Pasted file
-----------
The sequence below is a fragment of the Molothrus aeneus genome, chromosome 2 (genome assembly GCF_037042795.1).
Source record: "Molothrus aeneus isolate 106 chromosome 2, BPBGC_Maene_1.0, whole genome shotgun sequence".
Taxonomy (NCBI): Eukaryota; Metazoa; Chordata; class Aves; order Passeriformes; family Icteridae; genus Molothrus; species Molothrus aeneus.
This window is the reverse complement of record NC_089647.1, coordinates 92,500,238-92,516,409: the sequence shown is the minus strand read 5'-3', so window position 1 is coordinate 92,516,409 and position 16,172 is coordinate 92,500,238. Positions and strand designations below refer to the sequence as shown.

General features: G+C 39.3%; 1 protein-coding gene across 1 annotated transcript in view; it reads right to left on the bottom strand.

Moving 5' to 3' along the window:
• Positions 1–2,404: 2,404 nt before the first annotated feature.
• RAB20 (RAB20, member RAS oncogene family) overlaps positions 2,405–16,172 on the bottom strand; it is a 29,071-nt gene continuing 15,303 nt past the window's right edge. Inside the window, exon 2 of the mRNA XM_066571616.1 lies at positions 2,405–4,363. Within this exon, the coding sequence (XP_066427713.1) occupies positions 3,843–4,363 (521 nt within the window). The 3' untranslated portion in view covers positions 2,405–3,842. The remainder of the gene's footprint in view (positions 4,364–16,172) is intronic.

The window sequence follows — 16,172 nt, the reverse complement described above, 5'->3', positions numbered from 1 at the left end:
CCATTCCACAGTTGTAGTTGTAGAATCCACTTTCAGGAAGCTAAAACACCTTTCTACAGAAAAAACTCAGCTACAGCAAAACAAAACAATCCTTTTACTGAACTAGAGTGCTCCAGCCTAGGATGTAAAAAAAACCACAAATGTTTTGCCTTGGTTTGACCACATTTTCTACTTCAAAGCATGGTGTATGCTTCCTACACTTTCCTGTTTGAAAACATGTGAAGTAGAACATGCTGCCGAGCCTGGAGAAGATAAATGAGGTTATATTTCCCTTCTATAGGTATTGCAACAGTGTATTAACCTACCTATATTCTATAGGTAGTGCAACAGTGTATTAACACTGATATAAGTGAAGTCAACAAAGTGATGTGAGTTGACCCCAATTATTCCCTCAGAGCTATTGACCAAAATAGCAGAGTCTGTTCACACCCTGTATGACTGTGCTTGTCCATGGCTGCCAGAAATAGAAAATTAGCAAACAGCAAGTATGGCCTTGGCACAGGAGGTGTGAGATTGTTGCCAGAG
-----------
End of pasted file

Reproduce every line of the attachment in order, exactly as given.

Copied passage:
The sequence below is a fragment of the Molothrus aeneus genome, chromosome 2 (genome assembly GCF_037042795.1).
Source record: "Molothrus aeneus isolate 106 chromosome 2, BPBGC_Maene_1.0, whole genome shotgun sequence".
Taxonomy (NCBI): Eukaryota; Metazoa; Chordata; class Aves; order Passeriformes; family Icteridae; genus Molothrus; species Molothrus aeneus.
This window is the reverse complement of record NC_089647.1, coordinates 92,500,238-92,516,409: the sequence shown is the minus strand read 5'-3', so window position 1 is coordinate 92,516,409 and position 16,172 is coordinate 92,500,238. Positions and strand designations below refer to the sequence as shown.

General features: G+C 39.3%; 1 protein-coding gene across 1 annotated transcript in view; it reads right to left on the bottom strand.

Moving 5' to 3' along the window:
• Positions 1–2,404: 2,404 nt before the first annotated feature.
• RAB20 (RAB20, member RAS oncogene family) overlaps positions 2,405–16,172 on the bottom strand; it is a 29,071-nt gene continuing 15,303 nt past the window's right edge. Inside the window, exon 2 of the mRNA XM_066571616.1 lies at positions 2,405–4,363. Within this exon, the coding sequence (XP_066427713.1) occupies positions 3,843–4,363 (521 nt within the window). The 3' untranslated portion in view covers positions 2,405–3,842. The remainder of the gene's footprint in view (positions 4,364–16,172) is intronic.

The window sequence follows — 16,172 nt, the reverse complement described above, 5'->3', positions numbered from 1 at the left end:
CCATTCCACAGTTGTAGTTGTAGAATCCACTTTCAGGAAGCTAAAACACCTTTCTACAGAAAAAACTCAGCTACAGCAAAACAAAACAATCCTTTTACTGAACTAGAGTGCTCCAGCCTAGGATGTAAAAAAAACCACAAATGTTTTGCCTTGGTTTGACCACATTTTCTACTTCAAAGCATGGTGTATGCTTCCTACACTTTCCTGTTTGAAAACATGTGAAGTAGAACATGCTGCCGAGCCTGGAGAAGATAAATGAGGTTATATTTCCCTTCTATAGGTATTGCAACAGTGTATTAACCTACCTATATTCTATAGGTAGTGCAACAGTGTATTAACACTGATATAAGTGAAGTCAACAAAGTGATGTGAGTTGACCCCAATTATTCCCTCAGAGCTATTGACCAAAATAGCAGAGTCTGTTCACACCCTGTATGACTGTGCTTGTCCATGGCTGCCAGAAATAGAAAATTAGCAAACAGCAAGTATGGCCTTGGCACAGGAGGTGTGAGATTGTTGCCAGAG